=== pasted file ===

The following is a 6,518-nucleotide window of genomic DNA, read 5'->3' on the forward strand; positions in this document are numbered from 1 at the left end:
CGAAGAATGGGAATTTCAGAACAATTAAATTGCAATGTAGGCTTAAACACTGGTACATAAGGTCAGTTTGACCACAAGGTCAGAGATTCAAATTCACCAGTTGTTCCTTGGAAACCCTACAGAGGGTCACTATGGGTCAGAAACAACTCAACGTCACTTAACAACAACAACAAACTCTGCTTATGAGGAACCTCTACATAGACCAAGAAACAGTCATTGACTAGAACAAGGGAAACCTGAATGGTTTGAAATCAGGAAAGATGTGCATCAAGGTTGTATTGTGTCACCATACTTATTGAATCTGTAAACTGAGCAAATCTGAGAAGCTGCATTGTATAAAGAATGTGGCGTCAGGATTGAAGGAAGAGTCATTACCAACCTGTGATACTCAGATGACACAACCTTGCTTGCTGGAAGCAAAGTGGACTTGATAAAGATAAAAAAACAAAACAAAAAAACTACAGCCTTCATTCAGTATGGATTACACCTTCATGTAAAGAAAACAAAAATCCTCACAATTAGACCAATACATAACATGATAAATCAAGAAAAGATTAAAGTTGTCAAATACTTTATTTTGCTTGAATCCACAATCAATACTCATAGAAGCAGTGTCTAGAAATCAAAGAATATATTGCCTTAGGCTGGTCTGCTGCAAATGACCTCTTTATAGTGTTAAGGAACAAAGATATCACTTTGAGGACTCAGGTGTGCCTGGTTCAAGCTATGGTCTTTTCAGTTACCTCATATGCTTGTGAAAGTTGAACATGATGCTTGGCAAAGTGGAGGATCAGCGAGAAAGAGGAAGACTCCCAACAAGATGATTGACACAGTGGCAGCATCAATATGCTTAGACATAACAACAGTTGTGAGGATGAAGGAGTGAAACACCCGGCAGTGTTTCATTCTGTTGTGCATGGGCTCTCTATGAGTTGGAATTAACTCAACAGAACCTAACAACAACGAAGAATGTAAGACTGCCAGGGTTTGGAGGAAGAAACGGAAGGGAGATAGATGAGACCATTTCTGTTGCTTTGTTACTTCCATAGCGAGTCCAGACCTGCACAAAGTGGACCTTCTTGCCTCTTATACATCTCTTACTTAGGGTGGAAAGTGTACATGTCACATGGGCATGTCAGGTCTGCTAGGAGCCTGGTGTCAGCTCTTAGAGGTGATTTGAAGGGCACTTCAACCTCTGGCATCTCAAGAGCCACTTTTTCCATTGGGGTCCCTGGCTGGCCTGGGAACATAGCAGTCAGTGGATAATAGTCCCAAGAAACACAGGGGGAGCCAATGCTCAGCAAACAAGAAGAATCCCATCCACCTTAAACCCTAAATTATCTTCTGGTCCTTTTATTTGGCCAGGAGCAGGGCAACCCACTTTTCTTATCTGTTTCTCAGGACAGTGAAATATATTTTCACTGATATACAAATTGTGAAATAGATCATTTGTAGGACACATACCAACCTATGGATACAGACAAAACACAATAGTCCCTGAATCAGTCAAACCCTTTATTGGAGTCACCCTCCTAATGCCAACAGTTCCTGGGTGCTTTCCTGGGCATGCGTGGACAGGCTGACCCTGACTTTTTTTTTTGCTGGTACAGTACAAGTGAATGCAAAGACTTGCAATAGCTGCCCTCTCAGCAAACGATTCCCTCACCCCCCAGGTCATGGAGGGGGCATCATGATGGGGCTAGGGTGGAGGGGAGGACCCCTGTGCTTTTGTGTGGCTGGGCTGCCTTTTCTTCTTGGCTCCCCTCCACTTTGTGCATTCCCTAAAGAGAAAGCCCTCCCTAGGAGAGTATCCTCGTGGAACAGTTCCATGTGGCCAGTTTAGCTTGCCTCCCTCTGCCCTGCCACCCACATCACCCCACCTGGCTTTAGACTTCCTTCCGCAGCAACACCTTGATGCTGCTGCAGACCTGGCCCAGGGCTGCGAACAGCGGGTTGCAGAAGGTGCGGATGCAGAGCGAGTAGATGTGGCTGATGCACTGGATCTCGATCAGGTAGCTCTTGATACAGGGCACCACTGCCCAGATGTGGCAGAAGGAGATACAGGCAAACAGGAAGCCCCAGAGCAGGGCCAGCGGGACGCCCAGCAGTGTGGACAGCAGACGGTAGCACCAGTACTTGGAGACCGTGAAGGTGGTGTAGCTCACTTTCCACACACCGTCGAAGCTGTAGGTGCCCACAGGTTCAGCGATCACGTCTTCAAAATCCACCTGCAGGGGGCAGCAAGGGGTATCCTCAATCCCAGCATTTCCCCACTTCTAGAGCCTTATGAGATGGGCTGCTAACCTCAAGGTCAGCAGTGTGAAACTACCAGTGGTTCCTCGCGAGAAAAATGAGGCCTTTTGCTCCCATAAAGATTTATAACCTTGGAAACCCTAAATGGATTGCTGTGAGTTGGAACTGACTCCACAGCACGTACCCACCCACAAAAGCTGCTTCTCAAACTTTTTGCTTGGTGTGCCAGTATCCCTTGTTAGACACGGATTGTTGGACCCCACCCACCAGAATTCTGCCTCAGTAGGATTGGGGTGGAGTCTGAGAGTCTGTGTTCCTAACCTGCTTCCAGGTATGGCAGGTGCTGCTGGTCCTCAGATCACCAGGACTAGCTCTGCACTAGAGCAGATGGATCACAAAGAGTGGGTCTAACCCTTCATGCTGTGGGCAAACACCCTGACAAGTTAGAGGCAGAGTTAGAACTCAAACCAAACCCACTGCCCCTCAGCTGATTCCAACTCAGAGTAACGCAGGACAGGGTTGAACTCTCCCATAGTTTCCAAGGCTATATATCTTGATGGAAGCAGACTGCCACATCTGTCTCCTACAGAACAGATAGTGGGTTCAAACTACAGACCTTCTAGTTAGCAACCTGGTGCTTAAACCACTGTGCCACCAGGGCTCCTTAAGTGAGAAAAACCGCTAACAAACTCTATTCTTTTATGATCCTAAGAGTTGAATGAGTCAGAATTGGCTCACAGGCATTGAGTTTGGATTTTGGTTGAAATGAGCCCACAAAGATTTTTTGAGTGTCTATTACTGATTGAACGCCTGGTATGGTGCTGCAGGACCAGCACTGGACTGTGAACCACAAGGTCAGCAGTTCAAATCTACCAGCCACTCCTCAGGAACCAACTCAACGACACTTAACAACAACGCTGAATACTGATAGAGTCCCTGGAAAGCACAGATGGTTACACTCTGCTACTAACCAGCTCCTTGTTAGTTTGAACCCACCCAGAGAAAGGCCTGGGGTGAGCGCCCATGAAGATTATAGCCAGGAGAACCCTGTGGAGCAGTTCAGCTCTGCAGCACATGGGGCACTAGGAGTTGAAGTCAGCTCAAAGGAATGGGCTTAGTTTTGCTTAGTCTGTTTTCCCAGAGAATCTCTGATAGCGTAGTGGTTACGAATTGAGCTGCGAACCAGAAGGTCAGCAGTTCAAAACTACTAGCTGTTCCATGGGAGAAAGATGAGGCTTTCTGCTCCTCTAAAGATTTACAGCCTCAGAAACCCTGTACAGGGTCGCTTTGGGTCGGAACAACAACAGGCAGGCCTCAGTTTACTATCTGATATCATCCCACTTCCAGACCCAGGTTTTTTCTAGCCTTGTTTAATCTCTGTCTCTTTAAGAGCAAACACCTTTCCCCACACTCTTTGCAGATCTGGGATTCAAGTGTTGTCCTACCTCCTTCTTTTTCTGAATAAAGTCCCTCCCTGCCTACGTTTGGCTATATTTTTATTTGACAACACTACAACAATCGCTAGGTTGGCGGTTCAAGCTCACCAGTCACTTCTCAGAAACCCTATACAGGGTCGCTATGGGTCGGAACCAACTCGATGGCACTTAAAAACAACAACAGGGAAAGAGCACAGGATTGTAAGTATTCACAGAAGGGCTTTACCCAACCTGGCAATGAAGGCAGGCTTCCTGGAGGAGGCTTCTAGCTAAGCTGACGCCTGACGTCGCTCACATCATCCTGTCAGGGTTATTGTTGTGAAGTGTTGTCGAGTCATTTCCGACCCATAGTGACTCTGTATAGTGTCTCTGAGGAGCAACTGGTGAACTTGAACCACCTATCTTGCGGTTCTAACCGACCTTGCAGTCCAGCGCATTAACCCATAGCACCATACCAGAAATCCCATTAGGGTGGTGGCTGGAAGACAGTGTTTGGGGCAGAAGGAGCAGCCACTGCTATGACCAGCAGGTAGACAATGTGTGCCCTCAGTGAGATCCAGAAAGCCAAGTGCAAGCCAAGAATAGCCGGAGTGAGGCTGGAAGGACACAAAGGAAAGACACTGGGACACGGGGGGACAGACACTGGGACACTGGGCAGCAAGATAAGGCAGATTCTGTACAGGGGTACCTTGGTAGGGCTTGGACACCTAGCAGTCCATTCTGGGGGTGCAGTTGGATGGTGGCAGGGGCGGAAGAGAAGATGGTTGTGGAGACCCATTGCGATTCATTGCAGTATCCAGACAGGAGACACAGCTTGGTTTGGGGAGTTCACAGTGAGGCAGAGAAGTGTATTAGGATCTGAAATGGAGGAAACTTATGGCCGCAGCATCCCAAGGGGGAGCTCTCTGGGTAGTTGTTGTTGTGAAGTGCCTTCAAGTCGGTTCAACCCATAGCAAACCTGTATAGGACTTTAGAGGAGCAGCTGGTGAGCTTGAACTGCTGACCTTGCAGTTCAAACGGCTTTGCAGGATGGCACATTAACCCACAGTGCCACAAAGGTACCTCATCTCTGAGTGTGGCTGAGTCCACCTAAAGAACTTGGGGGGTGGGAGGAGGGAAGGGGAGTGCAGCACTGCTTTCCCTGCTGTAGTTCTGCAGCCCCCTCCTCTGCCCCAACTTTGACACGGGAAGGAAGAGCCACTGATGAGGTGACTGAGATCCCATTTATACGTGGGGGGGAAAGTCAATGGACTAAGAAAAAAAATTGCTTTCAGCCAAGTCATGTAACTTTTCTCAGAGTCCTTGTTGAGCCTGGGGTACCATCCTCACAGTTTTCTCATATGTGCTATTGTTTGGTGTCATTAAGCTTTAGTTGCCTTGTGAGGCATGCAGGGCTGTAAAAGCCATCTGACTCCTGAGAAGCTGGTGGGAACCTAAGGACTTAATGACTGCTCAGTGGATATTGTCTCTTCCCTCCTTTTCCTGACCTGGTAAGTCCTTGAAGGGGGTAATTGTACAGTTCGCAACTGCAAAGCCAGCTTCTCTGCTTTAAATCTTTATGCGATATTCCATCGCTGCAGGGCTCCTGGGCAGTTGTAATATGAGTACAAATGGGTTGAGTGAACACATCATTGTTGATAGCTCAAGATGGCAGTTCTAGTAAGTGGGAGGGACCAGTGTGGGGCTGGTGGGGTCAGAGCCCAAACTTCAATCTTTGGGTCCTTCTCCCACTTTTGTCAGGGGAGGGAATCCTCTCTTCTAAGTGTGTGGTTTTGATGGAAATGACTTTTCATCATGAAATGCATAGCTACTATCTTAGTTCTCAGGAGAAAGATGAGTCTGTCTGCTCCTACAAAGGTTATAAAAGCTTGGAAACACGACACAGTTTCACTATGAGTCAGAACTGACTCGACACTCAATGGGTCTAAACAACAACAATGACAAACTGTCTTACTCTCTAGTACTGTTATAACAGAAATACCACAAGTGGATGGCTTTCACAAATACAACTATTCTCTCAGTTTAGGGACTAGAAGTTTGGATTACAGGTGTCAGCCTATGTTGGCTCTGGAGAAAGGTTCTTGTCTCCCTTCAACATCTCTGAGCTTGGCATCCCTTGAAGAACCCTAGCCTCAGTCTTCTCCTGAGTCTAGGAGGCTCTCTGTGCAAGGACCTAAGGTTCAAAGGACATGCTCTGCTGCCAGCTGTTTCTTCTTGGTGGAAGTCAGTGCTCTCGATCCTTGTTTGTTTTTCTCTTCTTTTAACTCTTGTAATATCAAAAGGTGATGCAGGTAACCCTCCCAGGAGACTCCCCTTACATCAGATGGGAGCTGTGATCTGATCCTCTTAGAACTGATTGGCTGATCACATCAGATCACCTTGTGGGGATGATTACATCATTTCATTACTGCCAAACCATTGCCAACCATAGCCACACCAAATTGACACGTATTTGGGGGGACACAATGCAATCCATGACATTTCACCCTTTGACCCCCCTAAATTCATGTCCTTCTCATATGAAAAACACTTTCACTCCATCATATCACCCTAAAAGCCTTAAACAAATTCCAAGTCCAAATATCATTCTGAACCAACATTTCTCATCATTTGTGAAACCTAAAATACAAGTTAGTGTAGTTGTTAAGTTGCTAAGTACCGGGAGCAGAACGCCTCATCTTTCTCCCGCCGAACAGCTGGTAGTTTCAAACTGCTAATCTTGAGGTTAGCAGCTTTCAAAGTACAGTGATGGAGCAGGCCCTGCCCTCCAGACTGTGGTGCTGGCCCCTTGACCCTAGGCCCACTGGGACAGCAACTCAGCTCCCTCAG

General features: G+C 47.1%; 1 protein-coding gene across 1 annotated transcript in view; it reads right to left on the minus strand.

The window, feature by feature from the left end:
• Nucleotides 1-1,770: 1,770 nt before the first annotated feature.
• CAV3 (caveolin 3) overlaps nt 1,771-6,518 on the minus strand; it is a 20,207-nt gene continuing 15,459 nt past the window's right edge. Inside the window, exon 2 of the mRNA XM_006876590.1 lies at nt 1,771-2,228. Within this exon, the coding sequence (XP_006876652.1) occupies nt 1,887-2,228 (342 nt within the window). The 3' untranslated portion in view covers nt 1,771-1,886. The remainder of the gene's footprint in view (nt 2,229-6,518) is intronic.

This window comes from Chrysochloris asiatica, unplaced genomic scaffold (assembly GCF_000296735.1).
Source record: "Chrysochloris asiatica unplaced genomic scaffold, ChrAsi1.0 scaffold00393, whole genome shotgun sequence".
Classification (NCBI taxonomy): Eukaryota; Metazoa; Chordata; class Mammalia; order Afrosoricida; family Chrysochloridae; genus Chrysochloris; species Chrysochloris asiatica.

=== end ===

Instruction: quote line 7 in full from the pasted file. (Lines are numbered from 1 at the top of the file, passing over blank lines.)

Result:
This window comes from Chrysochloris asiatica, unplaced genomic scaffold (assembly GCF_000296735.1).